Lehman Pays More Than $500 Million to Marsal Firm in 39½Months

Lehman Brothers Holdings Inc. has paid more than $500 million in fees to restructuring firm Alvarez & Marsal LLC in 39 1/2 months, according to a court filing.

The firm, whose co-founder Bryan Marsal runs the defunct investment bank, charged $504.2 million through December for “interim management,” including $8 million last month, according to the filing with the U.S. Securities and Exchange Commission.

Lehman, which has spent almost $1.6 billion on fees since filing the biggest bankruptcy in U.S. history in September 2008, paid $54.1 million to lawyers and managers in December, according to the filing.

Lehman’s bankruptcy became America’s most costly in April 2010, when it surpassed the $757 million cost of Enron Corp.’s three-year liquidation, according to data assembled by bankruptcy professor Lynn LoPucki at the University of California, Los Angeles. The failed energy trader’s investors were paid 53 cents on the dollar, while Lehman’s $65 billion liquidation plan would give the average creditor less than 18 cents, according to court documents.

“It reflects the difference between a real economy company -- even one with massive fraud -- and a financial institution,” said Stephen Lubben, a bankruptcy law professor at Seton Hall University in Newark, New Jersey. “So many of the assets of a financial institution just vaporize upon bankruptcy.”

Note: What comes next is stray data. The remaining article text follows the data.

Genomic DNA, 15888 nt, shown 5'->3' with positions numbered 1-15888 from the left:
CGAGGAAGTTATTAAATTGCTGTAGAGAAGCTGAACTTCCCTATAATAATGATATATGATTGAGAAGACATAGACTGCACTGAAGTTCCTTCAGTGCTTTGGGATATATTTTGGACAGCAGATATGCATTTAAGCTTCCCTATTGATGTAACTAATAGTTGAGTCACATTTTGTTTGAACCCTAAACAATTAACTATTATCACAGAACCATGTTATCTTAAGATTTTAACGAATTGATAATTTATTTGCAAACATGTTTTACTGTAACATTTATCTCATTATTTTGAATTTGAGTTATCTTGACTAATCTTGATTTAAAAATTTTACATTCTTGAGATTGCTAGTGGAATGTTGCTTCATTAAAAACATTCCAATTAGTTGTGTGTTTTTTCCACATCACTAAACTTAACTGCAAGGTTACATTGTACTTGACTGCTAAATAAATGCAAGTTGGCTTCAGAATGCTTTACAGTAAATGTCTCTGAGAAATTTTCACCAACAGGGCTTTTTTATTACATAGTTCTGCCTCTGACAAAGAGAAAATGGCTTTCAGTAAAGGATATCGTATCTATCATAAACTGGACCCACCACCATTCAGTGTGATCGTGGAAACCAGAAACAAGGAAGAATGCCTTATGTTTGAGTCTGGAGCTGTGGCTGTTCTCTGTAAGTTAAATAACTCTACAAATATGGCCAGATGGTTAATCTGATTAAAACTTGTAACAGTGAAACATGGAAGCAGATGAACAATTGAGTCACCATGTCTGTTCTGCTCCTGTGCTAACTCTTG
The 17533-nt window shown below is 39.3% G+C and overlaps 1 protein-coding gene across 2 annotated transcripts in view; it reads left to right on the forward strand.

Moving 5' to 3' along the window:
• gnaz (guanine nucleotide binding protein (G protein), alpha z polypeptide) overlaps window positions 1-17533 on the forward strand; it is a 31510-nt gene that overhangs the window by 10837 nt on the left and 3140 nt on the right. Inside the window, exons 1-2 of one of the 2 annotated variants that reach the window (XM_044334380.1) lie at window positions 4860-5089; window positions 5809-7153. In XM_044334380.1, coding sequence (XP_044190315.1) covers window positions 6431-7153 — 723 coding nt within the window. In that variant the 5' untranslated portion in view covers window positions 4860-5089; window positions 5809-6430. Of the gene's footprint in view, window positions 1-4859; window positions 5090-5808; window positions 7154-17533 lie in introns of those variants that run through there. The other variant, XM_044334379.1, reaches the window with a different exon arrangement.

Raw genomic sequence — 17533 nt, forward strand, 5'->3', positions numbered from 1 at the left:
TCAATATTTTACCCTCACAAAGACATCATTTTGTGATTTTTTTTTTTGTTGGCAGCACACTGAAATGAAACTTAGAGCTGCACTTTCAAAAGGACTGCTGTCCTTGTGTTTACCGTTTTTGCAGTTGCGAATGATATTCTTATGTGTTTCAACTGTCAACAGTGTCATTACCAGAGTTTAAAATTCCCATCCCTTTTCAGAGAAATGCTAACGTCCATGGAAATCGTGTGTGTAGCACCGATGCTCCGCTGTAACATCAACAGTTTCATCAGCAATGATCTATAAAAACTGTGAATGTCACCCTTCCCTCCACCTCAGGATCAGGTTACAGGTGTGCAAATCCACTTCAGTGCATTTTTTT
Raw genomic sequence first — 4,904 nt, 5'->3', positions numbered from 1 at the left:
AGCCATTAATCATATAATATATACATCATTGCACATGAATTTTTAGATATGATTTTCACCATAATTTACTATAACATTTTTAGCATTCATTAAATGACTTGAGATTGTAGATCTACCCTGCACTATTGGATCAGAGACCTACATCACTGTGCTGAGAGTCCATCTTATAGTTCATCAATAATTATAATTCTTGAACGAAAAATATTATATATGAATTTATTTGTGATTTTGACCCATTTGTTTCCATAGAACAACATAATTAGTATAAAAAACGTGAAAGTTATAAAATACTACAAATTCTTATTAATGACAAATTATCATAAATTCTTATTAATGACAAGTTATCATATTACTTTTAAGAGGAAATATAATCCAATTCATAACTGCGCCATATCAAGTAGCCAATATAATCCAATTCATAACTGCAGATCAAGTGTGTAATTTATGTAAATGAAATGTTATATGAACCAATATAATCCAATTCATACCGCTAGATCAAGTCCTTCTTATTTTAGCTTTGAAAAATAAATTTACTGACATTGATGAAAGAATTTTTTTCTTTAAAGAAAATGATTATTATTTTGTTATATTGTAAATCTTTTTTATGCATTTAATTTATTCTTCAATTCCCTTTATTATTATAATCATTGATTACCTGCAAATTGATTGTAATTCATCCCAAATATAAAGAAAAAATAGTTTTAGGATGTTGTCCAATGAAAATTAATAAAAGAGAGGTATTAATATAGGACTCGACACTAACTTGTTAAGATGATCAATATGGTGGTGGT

New York-based Weil, Gotshal & Manges LLP, Lehman’s lead bankruptcy law firm, has earned $375.1 million, including $8.5 million in December.

Hourly Bills

Marsal, who bills Lehman hourly, has said he will start distributing some cash to the defunct investment bank’s creditors by next year, more than three years after the bankruptcy filing. He has court approval for the $65 billion liquidation plan that intends to raise about $40 billion in the next few years, excluding cash on hand, according to court papers.

Lehman and its affiliates were holding cash and investments of $28.1 billion on Dec. 31, compared with $27.2 billion on Nov. 30. About $2.9 billion of the December cash wasn’t available for use, according to the filing.

Lehman’s creditors range from Goldman Sachs Group Inc. and hedge funds to the New York Giants and Abu Dhabi Investment Authority, as well as individuals who hold Lehman bonds. Once the world’s fourth-biggest investment bank, Lehman filed for bankruptcy with assets of $639 billion.

The case is In re Lehman Brothers Holdings Inc., 08-13555, U.S. Bankruptcy Court, Southern District of New York (Manhattan).

Before it's here, it's on the Bloomberg Terminal. LEARN MORE